Overview

This trial is active, not recruiting.

Condition nausea
Treatments oxycodone, hydromorphone
Phase phase 4
Sponsor University Health Network, Toronto
Start date August 2012
End date June 2017
Trial size 200 participants
Trial identifier NCT02295124, 12-0267-AE

Summary

The study aims to compare the incidence of side effects caused by Oxycodone and Hydromorphone.

United States No locations recruiting
Other Countries No locations recruiting

Study Design

Allocation randomized
Endpoint classification safety/efficacy study
Intervention model parallel assignment
Masking double blind (investigator, outcomes assessor)
Primary purpose treatment
Arm
(Active Comparator)
Patients will be prescribed oxycodone 10mg (5mg if > age 65) every 2 hours as needed for post-operative pain management in addition to tylenol 1000mg every 6 hours and celecoxib 200mg every 12 hours.
oxycodone Supeudol
Patients will receive oxycodone 10mg (5mg if > 65) every 2 hours based on an equianalgesic dose calculation. As per routine practice, the dose will be titrated according to the patient's pain at the discretion of the Acute Pain Service physician who will not be blinded to group allocation.
(Active Comparator)
Patients will be prescribed hydromorphone 2mg (1mg if > age 65) every 2 hours as needed in addition to tylenol 1000mg every 6 hours and celecoxib 200mg every 12 hours.
hydromorphone Palladone, Dilaudid
Patients will receive an initial dose of hydromorphone 2mg (1mg if > 65) every 2 hours as needed based on an equianalgesic dose calculation. As per routine practice, the dose will be titrated according to the patient's pain at the discretion of the Acute Pain Service physician who will not be blinded to group allocation.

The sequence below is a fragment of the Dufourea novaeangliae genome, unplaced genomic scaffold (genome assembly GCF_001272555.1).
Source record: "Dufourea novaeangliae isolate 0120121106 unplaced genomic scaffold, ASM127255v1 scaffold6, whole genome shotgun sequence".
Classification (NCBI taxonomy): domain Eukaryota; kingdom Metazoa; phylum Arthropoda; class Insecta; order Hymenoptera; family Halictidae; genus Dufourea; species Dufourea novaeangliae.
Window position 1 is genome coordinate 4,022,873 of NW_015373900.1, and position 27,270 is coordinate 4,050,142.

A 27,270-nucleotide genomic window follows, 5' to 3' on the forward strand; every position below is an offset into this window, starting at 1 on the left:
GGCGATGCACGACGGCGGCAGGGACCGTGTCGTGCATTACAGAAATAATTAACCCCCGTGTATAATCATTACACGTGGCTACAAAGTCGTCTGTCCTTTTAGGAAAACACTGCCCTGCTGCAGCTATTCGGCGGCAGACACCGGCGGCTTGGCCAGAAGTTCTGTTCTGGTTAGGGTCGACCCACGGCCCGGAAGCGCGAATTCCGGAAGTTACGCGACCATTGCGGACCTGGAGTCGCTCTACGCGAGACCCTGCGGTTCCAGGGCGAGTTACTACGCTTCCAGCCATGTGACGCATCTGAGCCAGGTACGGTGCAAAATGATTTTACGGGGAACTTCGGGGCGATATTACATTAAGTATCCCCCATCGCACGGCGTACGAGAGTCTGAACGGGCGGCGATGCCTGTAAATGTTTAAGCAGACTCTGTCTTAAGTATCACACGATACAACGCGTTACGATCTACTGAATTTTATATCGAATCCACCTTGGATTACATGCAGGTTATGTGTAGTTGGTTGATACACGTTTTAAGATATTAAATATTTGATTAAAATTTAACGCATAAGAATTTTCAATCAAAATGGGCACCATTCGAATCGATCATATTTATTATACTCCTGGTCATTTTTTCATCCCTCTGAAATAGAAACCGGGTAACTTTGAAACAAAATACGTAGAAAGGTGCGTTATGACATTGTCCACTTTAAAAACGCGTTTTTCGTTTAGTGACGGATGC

Primary Outcomes

Measure
The occurrence of postoperative nausea
time frame: Participants will be followed for the duration of hospital stay, an expected average of 72 hours

Secondary Outcomes

Measure
Daily pain scores
time frame: 72 hours after surgery
Incidence of opioid related itching
time frame: 72 hours after surgery
Incidence of delirium
time frame: 72 hours after surgery
Cumulative in-hospital opioid consumption
time frame: 72 hours after surgery
Use of anti-nausea medications
time frame: 72 hours after surgery
Cumulative drug costs per patient
time frame: 72 hours after surgery
Post-operative admission duration
time frame: Total admission duration, an expected average of 72 hours

Eligibility Criteria

Male or female participants from 18 years up to 85 years old.

Inclusion Criteria: - American Society of Anesthesiologists Physical Status Classification System 1-3 - Age 18-85 years - Patients undergoing hip replacement surgery under spinal anesthesia Exclusion Criteria: - patient refusal - contraindication or refusal of spinal anesthesia - inability to provide informed consent - history of dementia - intolerance or allergy to oxycodone or hydromorphone - chronic opioid use or chronic pain disorder - pregnancy - history of drug addiction - history of major psychiatric illness

Additional Information

Official title Nausea in Patients Receiving Hydromorphone vs Oxycodone After Total Hip Replacement Surgery
Principal investigator Richard Brull, MD
Description Nausea and vomiting in the post-operative period is considered strongly undesirable by patients and has adverse effects on recovery from outpatient procedures, contributing significantly to delays in discharge from recovery. A know major contributor to the occurrence of post-operative nausea and vomiting is the use of opiate medications which are the cornerstone of post-operative pain management. The investigators hypothesize that the occurrence of this side-effect is different between patients prescribed oxycodone and those receiving hydromorphone for acute pain management after total hip replacement surgery. This investigation is a randomized, double-blind, head-to-head comparison to equipotent administration of oxycodone vs. hydromorphone to determine whether such a difference exists.
Trial information was received from ClinicalTrials.gov and was last updated in October 2016.
Information provided to ClinicalTrials.gov by University Health Network, Toronto.